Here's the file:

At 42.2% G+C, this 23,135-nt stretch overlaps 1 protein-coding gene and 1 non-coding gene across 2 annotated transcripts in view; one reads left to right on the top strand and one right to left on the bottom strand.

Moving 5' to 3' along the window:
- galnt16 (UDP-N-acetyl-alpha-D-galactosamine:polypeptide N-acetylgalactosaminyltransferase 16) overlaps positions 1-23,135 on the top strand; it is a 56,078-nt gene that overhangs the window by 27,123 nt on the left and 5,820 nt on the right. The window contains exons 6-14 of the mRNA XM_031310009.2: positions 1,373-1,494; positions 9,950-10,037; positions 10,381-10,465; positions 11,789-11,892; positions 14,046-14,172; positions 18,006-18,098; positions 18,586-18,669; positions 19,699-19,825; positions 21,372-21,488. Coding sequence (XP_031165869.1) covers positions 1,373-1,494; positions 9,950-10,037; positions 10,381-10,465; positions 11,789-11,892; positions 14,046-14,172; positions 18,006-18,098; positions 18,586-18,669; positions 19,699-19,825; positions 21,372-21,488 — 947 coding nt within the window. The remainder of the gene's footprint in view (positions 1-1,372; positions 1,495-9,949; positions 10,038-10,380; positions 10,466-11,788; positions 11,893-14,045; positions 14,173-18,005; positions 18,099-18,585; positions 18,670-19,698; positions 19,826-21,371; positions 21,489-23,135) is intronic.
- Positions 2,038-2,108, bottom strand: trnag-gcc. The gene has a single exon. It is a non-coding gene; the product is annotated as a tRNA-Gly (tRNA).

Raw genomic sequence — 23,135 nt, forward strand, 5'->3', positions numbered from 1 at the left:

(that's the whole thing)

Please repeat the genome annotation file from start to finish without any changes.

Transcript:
At 42.2% G+C, this 23,135-nt stretch overlaps 1 protein-coding gene and 1 non-coding gene across 2 annotated transcripts in view; one reads left to right on the top strand and one right to left on the bottom strand.

Moving 5' to 3' along the window:
- galnt16 (UDP-N-acetyl-alpha-D-galactosamine:polypeptide N-acetylgalactosaminyltransferase 16) overlaps positions 1-23,135 on the top strand; it is a 56,078-nt gene that overhangs the window by 27,123 nt on the left and 5,820 nt on the right. The window contains exons 6-14 of the mRNA XM_031310009.2: positions 1,373-1,494; positions 9,950-10,037; positions 10,381-10,465; positions 11,789-11,892; positions 14,046-14,172; positions 18,006-18,098; positions 18,586-18,669; positions 19,699-19,825; positions 21,372-21,488. Coding sequence (XP_031165869.1) covers positions 1,373-1,494; positions 9,950-10,037; positions 10,381-10,465; positions 11,789-11,892; positions 14,046-14,172; positions 18,006-18,098; positions 18,586-18,669; positions 19,699-19,825; positions 21,372-21,488 — 947 coding nt within the window. The remainder of the gene's footprint in view (positions 1-1,372; positions 1,495-9,949; positions 10,038-10,380; positions 10,466-11,788; positions 11,893-14,045; positions 14,173-18,005; positions 18,099-18,585; positions 18,670-19,698; positions 19,826-21,371; positions 21,489-23,135) is intronic.
- Positions 2,038-2,108, bottom strand: trnag-gcc. The gene has a single exon. It is a non-coding gene; the product is annotated as a tRNA-Gly (tRNA).

Raw genomic sequence — 23,135 nt, forward strand, 5'->3', positions numbered from 1 at the left: